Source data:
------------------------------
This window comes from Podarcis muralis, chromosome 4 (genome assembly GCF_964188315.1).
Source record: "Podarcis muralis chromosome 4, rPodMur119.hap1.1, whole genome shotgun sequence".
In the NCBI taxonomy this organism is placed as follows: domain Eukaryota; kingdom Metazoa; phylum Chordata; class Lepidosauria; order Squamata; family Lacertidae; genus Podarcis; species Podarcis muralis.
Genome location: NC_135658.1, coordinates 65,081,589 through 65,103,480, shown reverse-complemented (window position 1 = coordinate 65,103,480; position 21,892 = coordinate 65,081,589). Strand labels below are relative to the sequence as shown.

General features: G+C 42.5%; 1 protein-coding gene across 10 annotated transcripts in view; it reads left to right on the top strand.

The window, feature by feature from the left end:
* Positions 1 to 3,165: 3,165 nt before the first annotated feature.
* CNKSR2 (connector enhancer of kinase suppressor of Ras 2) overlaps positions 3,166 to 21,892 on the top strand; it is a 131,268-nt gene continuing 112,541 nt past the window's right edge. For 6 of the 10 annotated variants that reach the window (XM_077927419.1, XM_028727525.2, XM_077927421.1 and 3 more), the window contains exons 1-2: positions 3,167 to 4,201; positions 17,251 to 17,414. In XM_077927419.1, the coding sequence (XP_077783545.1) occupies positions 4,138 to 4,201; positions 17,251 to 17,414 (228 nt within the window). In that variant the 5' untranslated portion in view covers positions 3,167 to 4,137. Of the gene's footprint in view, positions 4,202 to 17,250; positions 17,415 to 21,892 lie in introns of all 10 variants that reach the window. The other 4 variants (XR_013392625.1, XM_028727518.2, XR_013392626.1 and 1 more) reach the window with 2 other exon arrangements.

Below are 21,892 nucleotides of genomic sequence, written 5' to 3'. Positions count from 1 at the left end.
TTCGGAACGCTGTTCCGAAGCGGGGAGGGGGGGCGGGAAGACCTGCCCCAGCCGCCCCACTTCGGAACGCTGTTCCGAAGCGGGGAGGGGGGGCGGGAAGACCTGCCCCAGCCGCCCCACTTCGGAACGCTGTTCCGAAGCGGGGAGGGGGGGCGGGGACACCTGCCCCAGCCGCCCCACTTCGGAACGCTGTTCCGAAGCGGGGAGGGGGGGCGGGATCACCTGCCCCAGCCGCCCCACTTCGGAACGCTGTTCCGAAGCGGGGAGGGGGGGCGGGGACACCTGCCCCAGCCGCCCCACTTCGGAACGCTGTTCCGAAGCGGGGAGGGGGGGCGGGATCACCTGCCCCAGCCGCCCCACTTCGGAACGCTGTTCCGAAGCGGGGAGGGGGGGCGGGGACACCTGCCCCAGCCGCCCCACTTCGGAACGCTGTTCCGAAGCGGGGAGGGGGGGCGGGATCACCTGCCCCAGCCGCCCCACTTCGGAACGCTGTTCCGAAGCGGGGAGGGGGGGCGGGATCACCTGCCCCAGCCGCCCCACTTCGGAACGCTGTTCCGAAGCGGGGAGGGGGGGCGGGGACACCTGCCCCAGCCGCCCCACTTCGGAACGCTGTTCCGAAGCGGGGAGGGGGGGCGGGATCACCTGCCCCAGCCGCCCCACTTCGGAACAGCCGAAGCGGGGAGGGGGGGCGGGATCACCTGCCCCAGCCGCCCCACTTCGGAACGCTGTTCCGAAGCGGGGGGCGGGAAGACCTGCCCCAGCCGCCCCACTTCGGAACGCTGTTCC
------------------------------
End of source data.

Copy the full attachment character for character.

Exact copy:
This window comes from Podarcis muralis, chromosome 4 (genome assembly GCF_964188315.1).
Source record: "Podarcis muralis chromosome 4, rPodMur119.hap1.1, whole genome shotgun sequence".
In the NCBI taxonomy this organism is placed as follows: domain Eukaryota; kingdom Metazoa; phylum Chordata; class Lepidosauria; order Squamata; family Lacertidae; genus Podarcis; species Podarcis muralis.
Genome location: NC_135658.1, coordinates 65,081,589 through 65,103,480, shown reverse-complemented (window position 1 = coordinate 65,103,480; position 21,892 = coordinate 65,081,589). Strand labels below are relative to the sequence as shown.

General features: G+C 42.5%; 1 protein-coding gene across 10 annotated transcripts in view; it reads left to right on the top strand.

The window, feature by feature from the left end:
* Positions 1 to 3,165: 3,165 nt before the first annotated feature.
* CNKSR2 (connector enhancer of kinase suppressor of Ras 2) overlaps positions 3,166 to 21,892 on the top strand; it is a 131,268-nt gene continuing 112,541 nt past the window's right edge. For 6 of the 10 annotated variants that reach the window (XM_077927419.1, XM_028727525.2, XM_077927421.1 and 3 more), the window contains exons 1-2: positions 3,167 to 4,201; positions 17,251 to 17,414. In XM_077927419.1, the coding sequence (XP_077783545.1) occupies positions 4,138 to 4,201; positions 17,251 to 17,414 (228 nt within the window). In that variant the 5' untranslated portion in view covers positions 3,167 to 4,137. Of the gene's footprint in view, positions 4,202 to 17,250; positions 17,415 to 21,892 lie in introns of all 10 variants that reach the window. The other 4 variants (XR_013392625.1, XM_028727518.2, XR_013392626.1 and 1 more) reach the window with 2 other exon arrangements.

Below are 21,892 nucleotides of genomic sequence, written 5' to 3'. Positions count from 1 at the left end.
TTCGGAACGCTGTTCCGAAGCGGGGAGGGGGGGCGGGAAGACCTGCCCCAGCCGCCCCACTTCGGAACGCTGTTCCGAAGCGGGGAGGGGGGGCGGGAAGACCTGCCCCAGCCGCCCCACTTCGGAACGCTGTTCCGAAGCGGGGAGGGGGGGCGGGGACACCTGCCCCAGCCGCCCCACTTCGGAACGCTGTTCCGAAGCGGGGAGGGGGGGCGGGATCACCTGCCCCAGCCGCCCCACTTCGGAACGCTGTTCCGAAGCGGGGAGGGGGGGCGGGGACACCTGCCCCAGCCGCCCCACTTCGGAACGCTGTTCCGAAGCGGGGAGGGGGGGCGGGATCACCTGCCCCAGCCGCCCCACTTCGGAACGCTGTTCCGAAGCGGGGAGGGGGGGCGGGGACACCTGCCCCAGCCGCCCCACTTCGGAACGCTGTTCCGAAGCGGGGAGGGGGGGCGGGATCACCTGCCCCAGCCGCCCCACTTCGGAACGCTGTTCCGAAGCGGGGAGGGGGGGCGGGATCACCTGCCCCAGCCGCCCCACTTCGGAACGCTGTTCCGAAGCGGGGAGGGGGGGCGGGGACACCTGCCCCAGCCGCCCCACTTCGGAACGCTGTTCCGAAGCGGGGAGGGGGGGCGGGATCACCTGCCCCAGCCGCCCCACTTCGGAACAGCCGAAGCGGGGAGGGGGGGCGGGATCACCTGCCCCAGCCGCCCCACTTCGGAACGCTGTTCCGAAGCGGGGGGCGGGAAGACCTGCCCCAGCCGCCCCACTTCGGAACGCTGTTCC